If at dob u know u cannot sell to buyer, seller can resell on mkt if u know k will not be performed. If this open market price on DOB is lower than original k price, the ct can assess the difference of price.
Where there is an available market for the goods in question the measure of damages is prima facie to be ascertained by the difference between the contract price and the market or current price at the time or times when the goods ought to have been accepted or (if no time was fixed for acceptance) at the time of the refusal to accept
NB the seller’s actual foregone profit is irrelevant to this calculation – see Glencore Energy UK Ltd v Cirrus Oil Services Ltd  EWHC 87
This is an that the court makes doesn't bother about potential profits made, it only looks at the OBJECTIVE DIFFERENCE: what a third party would see in a k, and the market value. Glencore says explicitly it will not look at profit of the seller.
NEED to look at claimant's behavior. Courts WILL consider what is the reasonable course of action for that claimant to have taken. This is often known as duty to mitigate..
The claimant is often said to have a “duty to mitigate”.
In strict legal terms, it is not a duty as such, since a breach of it does not amount to a legal wrong.
Essentially, all this really means is that loss is irrecoverable where it should reasonably have been avoided by the claimant [the ct may not take into account all ur losses… ct can say you could have saved yourself the money by selling it off… there is an expectation u will behave like a reasonable commercial entity to reduce ur losses]
This only applies for actions for damages and does not apply for action for the price (???????) HUH?
:star: Viscount Haldane LC in British Westinghouse Electric and Manufacturing Co Ltd v Underground Electric Rlys Co Ltd  AC 673, 689
still the most impt authority can always use this if discussing mitigating behaviour of claimants… see from quotation RE: compensatory principle (if k was performed… and about loss that flows from breach hedley baxendale)
As James L.J. indicates, this second principle does not impose on the plaintiff an obligation to take any step which a reasonable and prudent man would not ordinarily take in the course of his business. But when in the course of his business he has taken action arising out of the transaction, which action has diminished his loss, the effect in actual diminution of the loss he has suffered may be taken into account even though there was no duty on him to act.” - its about what a reasonable commercial entity in the claimant's position would have reasonably done
An available market
Where a buyer has refused to perform and the disappointed seller has the opportunity to resell the goods in an available market, it would be reasonable for her to do so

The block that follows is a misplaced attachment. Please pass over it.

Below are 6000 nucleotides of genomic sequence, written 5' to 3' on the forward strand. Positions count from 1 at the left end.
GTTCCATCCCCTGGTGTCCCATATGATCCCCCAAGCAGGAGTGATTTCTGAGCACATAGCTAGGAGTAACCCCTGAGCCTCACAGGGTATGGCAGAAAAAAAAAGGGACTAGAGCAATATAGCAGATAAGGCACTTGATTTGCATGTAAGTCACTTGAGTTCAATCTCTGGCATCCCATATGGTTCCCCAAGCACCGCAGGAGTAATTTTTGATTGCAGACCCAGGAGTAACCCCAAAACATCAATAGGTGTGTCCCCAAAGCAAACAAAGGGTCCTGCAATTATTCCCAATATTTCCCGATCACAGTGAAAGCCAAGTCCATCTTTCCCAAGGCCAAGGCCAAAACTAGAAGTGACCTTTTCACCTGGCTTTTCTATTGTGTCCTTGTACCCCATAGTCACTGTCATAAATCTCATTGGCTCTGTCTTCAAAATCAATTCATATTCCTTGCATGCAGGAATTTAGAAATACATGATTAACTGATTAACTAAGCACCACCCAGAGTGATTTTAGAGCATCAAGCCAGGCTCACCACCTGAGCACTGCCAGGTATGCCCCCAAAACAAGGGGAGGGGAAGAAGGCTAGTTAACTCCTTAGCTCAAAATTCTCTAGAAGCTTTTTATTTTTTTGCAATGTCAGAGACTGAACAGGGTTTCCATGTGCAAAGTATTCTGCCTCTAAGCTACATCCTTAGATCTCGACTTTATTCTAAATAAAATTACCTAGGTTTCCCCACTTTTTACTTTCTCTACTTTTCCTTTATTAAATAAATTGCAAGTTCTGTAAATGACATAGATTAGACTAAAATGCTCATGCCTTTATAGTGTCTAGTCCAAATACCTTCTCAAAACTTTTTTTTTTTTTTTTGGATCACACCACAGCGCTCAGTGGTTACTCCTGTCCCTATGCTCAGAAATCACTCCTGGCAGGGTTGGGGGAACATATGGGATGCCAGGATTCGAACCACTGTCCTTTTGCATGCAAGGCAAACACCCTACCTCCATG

Therefore, if she does not, the buyer will be entitled to argue that he will not be liable for that failure
"an efficient market"
"In order for a major organized market to function efficiently…the system must be able to accommodate a large number of players... [and] a high degree of liquidity and an efficient settlement system which minimizes risk" (Goode 1991)
Ct will have to focus on a figure…. If there is a market like this one (that est a price), and provide information for ct, it will be used.
"what is a market?"
all determined at the time of breach
price determined by supply and demand, as opposed to being imposed or fixed - Charter v Sullivan  2 QB 117, WL Thompson Ltd v Robinson (Gunmakers) Ltd  Ch 177 - that's why u need multiple buyers
the availability of more than one buyer – Harlow & Jones Ltd v Panex International Ltd  2 Lloyds Rep 509
the possibility of disposition within a reasonable time – Aercap Partners 1 Ltd v Avia Asset Management AB  EWHC 2431 - the importance of this is relative .. Depending on what the goods are. If they are perishable goods then clearly what a reasonable time is much shorter than ie oil. No market if there is no ability for u to dispose / exchange of the assets before they are no longer valuable… and all of this is determined at time of breach (the comparative point for cts)
Where there is no market, there is no room for the application of s 50(3).
In such a case, the court reverts to the standard contractual methods for assessing damages- ie looking to estimate the seller’s loss
If its generic goods like grain, there is likely a market …
This can be done by:
Looking at the resale price if sold to a substitute buyer (this will be an estimation of the mkt price)
Asking whether the seller has in fact lost anything at all – ie, whether the market is such that the buyer’s breach has caused no loss [compensatory principle]
Sometimes the ct will look at individual loss of the claimant.